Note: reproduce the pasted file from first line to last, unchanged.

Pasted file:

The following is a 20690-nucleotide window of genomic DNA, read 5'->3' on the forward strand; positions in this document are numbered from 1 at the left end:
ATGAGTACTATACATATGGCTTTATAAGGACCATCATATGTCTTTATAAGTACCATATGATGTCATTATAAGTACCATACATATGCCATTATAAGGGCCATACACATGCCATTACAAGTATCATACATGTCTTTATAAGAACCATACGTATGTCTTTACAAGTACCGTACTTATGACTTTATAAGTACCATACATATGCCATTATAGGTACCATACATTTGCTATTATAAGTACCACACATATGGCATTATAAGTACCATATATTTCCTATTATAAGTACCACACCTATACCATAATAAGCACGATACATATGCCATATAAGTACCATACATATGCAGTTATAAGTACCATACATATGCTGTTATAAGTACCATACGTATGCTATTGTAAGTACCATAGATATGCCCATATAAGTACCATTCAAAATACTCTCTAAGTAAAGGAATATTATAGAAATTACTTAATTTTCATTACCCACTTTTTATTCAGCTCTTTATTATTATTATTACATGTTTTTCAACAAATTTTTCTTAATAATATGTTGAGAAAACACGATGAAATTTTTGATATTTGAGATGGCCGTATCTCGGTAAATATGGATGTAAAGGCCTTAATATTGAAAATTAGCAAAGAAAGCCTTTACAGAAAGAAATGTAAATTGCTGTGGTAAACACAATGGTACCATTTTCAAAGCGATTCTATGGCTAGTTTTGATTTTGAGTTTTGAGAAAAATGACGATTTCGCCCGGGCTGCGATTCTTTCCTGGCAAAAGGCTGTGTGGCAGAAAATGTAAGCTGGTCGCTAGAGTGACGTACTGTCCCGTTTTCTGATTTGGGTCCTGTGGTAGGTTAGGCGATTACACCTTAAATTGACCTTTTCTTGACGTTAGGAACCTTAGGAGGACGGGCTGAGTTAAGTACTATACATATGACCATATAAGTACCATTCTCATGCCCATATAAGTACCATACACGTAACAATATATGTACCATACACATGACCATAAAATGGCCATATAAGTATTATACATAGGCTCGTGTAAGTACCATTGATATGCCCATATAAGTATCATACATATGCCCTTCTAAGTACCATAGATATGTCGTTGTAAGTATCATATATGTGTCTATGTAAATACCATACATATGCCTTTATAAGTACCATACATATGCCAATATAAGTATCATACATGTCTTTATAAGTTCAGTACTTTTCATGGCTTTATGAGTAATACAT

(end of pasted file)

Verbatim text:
The following is a 20690-nucleotide window of genomic DNA, read 5'->3' on the forward strand; positions in this document are numbered from 1 at the left end:
ATGAGTACTATACATATGGCTTTATAAGGACCATCATATGTCTTTATAAGTACCATATGATGTCATTATAAGTACCATACATATGCCATTATAAGGGCCATACACATGCCATTACAAGTATCATACATGTCTTTATAAGAACCATACGTATGTCTTTACAAGTACCGTACTTATGACTTTATAAGTACCATACATATGCCATTATAGGTACCATACATTTGCTATTATAAGTACCACACATATGGCATTATAAGTACCATATATTTCCTATTATAAGTACCACACCTATACCATAATAAGCACGATACATATGCCATATAAGTACCATACATATGCAGTTATAAGTACCATACATATGCTGTTATAAGTACCATACGTATGCTATTGTAAGTACCATAGATATGCCCATATAAGTACCATTCAAAATACTCTCTAAGTAAAGGAATATTATAGAAATTACTTAATTTTCATTACCCACTTTTTATTCAGCTCTTTATTATTATTATTACATGTTTTTCAACAAATTTTTCTTAATAATATGTTGAGAAAACACGATGAAATTTTTGATATTTGAGATGGCCGTATCTCGGTAAATATGGATGTAAAGGCCTTAATATTGAAAATTAGCAAAGAAAGCCTTTACAGAAAGAAATGTAAATTGCTGTGGTAAACACAATGGTACCATTTTCAAAGCGATTCTATGGCTAGTTTTGATTTTGAGTTTTGAGAAAAATGACGATTTCGCCCGGGCTGCGATTCTTTCCTGGCAAAAGGCTGTGTGGCAGAAAATGTAAGCTGGTCGCTAGAGTGACGTACTGTCCCGTTTTCTGATTTGGGTCCTGTGGTAGGTTAGGCGATTACACCTTAAATTGACCTTTTCTTGACGTTAGGAACCTTAGGAGGACGGGCTGAGTTAAGTACTATACATATGACCATATAAGTACCATTCTCATGCCCATATAAGTACCATACACGTAACAATATATGTACCATACACATGACCATAAAATGGCCATATAAGTATTATACATAGGCTCGTGTAAGTACCATTGATATGCCCATATAAGTATCATACATATGCCCTTCTAAGTACCATAGATATGTCGTTGTAAGTATCATATATGTGTCTATGTAAATACCATACATATGCCTTTATAAGTACCATACATATGCCAATATAAGTATCATACATGTCTTTATAAGTTCAGTACTTTTCATGGCTTTATGAGTAATACAT